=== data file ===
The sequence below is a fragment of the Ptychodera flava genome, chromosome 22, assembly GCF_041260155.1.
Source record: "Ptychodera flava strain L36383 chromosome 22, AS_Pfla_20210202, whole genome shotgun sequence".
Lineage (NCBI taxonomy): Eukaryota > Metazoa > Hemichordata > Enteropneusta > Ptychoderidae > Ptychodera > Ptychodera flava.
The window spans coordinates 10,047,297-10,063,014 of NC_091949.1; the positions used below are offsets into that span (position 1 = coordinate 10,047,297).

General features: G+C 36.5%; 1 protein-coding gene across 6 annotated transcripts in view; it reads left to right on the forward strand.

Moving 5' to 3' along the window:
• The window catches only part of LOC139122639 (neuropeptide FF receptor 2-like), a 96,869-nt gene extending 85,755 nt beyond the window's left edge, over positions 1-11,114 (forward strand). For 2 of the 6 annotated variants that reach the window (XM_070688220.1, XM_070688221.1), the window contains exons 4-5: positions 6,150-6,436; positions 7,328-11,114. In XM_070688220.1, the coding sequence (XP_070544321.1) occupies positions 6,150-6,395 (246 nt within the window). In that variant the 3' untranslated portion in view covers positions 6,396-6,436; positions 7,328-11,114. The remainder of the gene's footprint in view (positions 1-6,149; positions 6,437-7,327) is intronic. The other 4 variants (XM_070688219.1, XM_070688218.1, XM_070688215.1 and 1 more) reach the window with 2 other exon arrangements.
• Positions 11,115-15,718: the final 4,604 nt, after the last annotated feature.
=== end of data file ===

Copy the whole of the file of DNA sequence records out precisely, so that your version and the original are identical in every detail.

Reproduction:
The sequence below is a fragment of the Ptychodera flava genome, chromosome 22, assembly GCF_041260155.1.
Source record: "Ptychodera flava strain L36383 chromosome 22, AS_Pfla_20210202, whole genome shotgun sequence".
Lineage (NCBI taxonomy): Eukaryota > Metazoa > Hemichordata > Enteropneusta > Ptychoderidae > Ptychodera > Ptychodera flava.
The window spans coordinates 10,047,297-10,063,014 of NC_091949.1; the positions used below are offsets into that span (position 1 = coordinate 10,047,297).

General features: G+C 36.5%; 1 protein-coding gene across 6 annotated transcripts in view; it reads left to right on the forward strand.

Moving 5' to 3' along the window:
• The window catches only part of LOC139122639 (neuropeptide FF receptor 2-like), a 96,869-nt gene extending 85,755 nt beyond the window's left edge, over positions 1-11,114 (forward strand). For 2 of the 6 annotated variants that reach the window (XM_070688220.1, XM_070688221.1), the window contains exons 4-5: positions 6,150-6,436; positions 7,328-11,114. In XM_070688220.1, the coding sequence (XP_070544321.1) occupies positions 6,150-6,395 (246 nt within the window). In that variant the 3' untranslated portion in view covers positions 6,396-6,436; positions 7,328-11,114. The remainder of the gene's footprint in view (positions 1-6,149; positions 6,437-7,327) is intronic. The other 4 variants (XM_070688219.1, XM_070688218.1, XM_070688215.1 and 1 more) reach the window with 2 other exon arrangements.
• Positions 11,115-15,718: the final 4,604 nt, after the last annotated feature.